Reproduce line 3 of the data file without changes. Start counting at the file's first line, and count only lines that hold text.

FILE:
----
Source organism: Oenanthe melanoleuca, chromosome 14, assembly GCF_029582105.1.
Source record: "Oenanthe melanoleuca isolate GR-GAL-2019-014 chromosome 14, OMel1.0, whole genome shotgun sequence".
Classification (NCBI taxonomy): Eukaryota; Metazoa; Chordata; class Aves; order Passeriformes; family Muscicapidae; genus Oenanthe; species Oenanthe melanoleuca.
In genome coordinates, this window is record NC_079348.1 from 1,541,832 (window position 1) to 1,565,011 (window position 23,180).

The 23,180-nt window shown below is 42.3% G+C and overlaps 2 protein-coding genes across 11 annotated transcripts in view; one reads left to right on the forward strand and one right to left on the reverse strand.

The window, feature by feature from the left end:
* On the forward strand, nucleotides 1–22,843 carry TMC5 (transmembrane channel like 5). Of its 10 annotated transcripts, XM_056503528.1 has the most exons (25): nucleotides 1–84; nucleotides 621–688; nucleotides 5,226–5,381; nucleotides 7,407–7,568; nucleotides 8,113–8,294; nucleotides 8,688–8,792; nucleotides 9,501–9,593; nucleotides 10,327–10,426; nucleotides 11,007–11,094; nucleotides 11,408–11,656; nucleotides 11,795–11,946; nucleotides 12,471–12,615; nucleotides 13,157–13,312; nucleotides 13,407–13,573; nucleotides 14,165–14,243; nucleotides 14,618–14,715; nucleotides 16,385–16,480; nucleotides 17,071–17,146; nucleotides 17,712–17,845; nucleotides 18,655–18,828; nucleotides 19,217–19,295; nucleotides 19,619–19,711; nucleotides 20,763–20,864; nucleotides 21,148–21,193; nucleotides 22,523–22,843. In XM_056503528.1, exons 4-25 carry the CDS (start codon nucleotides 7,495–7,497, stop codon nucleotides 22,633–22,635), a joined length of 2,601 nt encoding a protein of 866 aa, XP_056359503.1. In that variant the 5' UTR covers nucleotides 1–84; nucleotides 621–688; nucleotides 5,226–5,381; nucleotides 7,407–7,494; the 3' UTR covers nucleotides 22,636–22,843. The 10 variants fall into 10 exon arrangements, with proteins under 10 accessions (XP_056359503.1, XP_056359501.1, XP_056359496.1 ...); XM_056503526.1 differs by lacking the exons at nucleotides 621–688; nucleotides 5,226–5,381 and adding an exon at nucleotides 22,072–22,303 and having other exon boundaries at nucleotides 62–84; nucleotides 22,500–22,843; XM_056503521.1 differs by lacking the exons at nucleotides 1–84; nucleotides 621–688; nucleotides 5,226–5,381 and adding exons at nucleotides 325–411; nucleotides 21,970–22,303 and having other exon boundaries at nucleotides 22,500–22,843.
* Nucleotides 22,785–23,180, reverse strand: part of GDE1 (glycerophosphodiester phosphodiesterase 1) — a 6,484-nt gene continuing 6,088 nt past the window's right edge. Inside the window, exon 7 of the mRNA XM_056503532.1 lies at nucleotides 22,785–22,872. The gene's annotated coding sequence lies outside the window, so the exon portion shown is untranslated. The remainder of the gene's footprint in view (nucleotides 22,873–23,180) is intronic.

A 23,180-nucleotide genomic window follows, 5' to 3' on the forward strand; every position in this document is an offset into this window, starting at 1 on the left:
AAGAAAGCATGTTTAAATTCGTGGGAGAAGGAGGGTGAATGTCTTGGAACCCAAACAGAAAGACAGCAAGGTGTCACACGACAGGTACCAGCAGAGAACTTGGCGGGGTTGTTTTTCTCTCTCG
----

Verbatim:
Classification (NCBI taxonomy): Eukaryota; Metazoa; Chordata; class Aves; order Passeriformes; family Muscicapidae; genus Oenanthe; species Oenanthe melanoleuca.